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A friend, recently diagnosed with cancer, was told by the hospital not to look for information on the internet. Other people I know I have been told the same.

If the ample information had been given, I could - perhaps - understand this advice.

When she asked for advice, this was sketchy and insufficient. So she did look on the internet. And of course found lots of useful information.

So, why would hospitals tell cancer patients not to seek information on the internet?

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    Are you sure they were told to not seek information on the internet or just to be very, very careful about what they find? The first would be wholly inappropriate, but the latter extremely good advice. – Carey Gregory Nov 1 '15 at 16:55
  • @Carey, yes, I am sure they were told to not seek information on the internet. Without any caveat. Like you, I think that careful browsing can be very useful. That is why I am puzzled at the hospital's advice. – finch Nov 1 '15 at 20:24
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Telling people not to look information up themselves is indeed very strange. Especially a recently diagnosed patient has lots of questions and won't be able to ask all of them at their appointments (questions coming up between appointments, questions from relatives and friends they want to answer, forgetting to ask things, etc.).

However, searching for information on health issues, especially cancer, on the internet can be problematic. There are a lot of websites around promising quick cures to all kinds of cancer, if only you eat right / use this product they are selling / stop doing a specific thing / etc. This can lead to patients doing things that they shouldn't, like discontinuing treatments. The internet site Science-based Medicine has a lot of articles in their cancer tag debunking such treatments and warning of the dangers.

A much more reasonable approach to this problem would be to provide a patient with trusted sources - pamphlets and such, of course, but also links to websites that can generally be trusted with information about medical treatment, but is accessible to laypeople, like the US National Institute for Cancer, or the Mayo Clinic. For patients a bit younger, the cancer.net website (which is a website by the the American Society of Clinical Oncology) has a list of resources for young adults. They also have information on how to evaluate information found on the internet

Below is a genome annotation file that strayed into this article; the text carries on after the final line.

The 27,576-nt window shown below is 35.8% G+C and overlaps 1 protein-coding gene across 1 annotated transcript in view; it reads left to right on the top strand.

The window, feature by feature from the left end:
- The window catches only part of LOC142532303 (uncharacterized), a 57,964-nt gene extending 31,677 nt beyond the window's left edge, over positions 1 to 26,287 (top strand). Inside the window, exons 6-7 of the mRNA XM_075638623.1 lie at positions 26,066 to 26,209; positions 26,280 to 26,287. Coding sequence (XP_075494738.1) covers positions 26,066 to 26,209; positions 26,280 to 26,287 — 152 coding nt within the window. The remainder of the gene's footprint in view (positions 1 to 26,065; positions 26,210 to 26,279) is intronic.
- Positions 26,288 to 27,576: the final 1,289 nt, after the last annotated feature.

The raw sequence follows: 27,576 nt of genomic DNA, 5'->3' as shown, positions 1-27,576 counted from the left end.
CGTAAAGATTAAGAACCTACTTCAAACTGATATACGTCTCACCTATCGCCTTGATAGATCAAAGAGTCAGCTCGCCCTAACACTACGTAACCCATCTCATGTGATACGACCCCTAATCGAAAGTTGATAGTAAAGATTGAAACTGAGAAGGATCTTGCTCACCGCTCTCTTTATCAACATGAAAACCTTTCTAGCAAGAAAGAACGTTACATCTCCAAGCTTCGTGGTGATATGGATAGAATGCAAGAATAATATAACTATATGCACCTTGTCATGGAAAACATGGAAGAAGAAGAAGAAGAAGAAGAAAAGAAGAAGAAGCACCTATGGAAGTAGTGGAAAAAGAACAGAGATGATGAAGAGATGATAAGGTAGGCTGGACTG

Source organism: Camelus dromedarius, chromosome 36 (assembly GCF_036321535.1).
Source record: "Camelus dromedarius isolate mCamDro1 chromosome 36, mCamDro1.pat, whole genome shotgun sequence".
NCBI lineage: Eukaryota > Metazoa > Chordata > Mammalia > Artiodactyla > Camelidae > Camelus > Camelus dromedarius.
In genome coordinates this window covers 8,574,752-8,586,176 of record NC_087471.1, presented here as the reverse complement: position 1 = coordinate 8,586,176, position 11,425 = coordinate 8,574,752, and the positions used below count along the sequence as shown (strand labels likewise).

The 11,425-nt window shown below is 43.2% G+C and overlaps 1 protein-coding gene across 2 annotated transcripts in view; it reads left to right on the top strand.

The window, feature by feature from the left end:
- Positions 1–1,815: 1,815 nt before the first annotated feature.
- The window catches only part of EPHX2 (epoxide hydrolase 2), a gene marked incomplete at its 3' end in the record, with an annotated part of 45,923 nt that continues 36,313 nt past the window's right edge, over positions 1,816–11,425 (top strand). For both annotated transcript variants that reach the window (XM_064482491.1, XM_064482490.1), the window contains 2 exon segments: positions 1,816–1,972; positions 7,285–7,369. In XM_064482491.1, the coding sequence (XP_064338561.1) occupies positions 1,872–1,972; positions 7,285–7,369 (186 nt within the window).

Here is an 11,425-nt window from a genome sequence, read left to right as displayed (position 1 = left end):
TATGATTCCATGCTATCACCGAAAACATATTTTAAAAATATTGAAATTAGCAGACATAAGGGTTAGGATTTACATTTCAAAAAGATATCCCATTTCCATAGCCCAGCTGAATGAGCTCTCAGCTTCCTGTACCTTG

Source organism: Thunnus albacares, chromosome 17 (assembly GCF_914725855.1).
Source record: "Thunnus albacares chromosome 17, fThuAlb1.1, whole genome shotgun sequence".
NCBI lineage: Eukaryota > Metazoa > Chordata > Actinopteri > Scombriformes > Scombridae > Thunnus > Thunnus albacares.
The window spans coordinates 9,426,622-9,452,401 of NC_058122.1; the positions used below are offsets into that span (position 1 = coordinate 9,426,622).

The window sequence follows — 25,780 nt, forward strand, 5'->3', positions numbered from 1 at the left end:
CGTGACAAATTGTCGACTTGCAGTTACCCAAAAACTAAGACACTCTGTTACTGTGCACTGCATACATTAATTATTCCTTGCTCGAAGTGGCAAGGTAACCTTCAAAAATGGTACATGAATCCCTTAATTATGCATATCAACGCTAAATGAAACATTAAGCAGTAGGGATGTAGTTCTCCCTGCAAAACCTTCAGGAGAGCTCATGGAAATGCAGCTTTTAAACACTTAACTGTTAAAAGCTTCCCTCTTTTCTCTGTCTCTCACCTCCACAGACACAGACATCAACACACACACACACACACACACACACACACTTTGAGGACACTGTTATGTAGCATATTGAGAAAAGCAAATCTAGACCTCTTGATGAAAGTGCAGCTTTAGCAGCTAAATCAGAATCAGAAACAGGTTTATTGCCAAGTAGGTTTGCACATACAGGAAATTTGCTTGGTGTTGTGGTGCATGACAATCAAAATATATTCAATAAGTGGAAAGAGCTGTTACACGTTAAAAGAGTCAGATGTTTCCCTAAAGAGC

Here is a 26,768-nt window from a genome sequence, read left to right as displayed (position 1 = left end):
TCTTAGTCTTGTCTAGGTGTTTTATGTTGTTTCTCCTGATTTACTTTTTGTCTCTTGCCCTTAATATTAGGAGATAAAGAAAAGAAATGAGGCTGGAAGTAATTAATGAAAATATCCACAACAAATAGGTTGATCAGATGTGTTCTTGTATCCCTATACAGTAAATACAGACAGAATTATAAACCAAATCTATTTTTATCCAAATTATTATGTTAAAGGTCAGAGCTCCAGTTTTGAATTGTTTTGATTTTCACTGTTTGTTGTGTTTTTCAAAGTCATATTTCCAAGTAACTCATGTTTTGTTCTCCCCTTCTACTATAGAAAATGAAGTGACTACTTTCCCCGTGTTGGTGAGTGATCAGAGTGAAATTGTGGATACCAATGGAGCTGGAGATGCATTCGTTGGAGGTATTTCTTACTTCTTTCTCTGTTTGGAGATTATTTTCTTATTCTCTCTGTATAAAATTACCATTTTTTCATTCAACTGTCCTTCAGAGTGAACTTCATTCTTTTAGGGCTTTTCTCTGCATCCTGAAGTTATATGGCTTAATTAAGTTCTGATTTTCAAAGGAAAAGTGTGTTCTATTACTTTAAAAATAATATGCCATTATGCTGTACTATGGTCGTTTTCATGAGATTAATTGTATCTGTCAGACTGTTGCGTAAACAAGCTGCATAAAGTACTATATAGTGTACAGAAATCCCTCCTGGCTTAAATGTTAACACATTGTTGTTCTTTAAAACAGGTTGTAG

Health care professionals should encourage patients to discuss anything they read and have questions about with a professional. The reality of today is that, even if you tell patients they shouldn't look something up, they likely will. So it's important they know how to evaluate and deal with the information they find.

studies indicate that 16-64% of patients are using the internet to obtain health information. For the most part, patients perceive the online information to be reliable but maintain a healthy degree of skepticism. Studies objectively evaluating cancer information on the internet indicate that there is reasonable quality, although the language level of many sites is higher than that of the average American, which may limit the utility of the websites

Internet health resources and the cancer patient

If your friend wants to and has the energy to, I don't think it would be wrong to push back on this blanket policy.

Studies done regarding this subject find that Internet use makes patients more informed and helps them take a more active role in their health care decisions, which may prevent the feeling of helplessness many cancer patients experience.

Cancer patients’ Internet use for health information at wave one led them to want to be more active participants in medical decision making

Internet use leads cancer patients to be active health care consumers

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    You didn't answer the OP's question directly, but I don't know if it can be answered directly and I think you came as close as possible, so +1. – Carey Gregory Nov 8 '15 at 22:05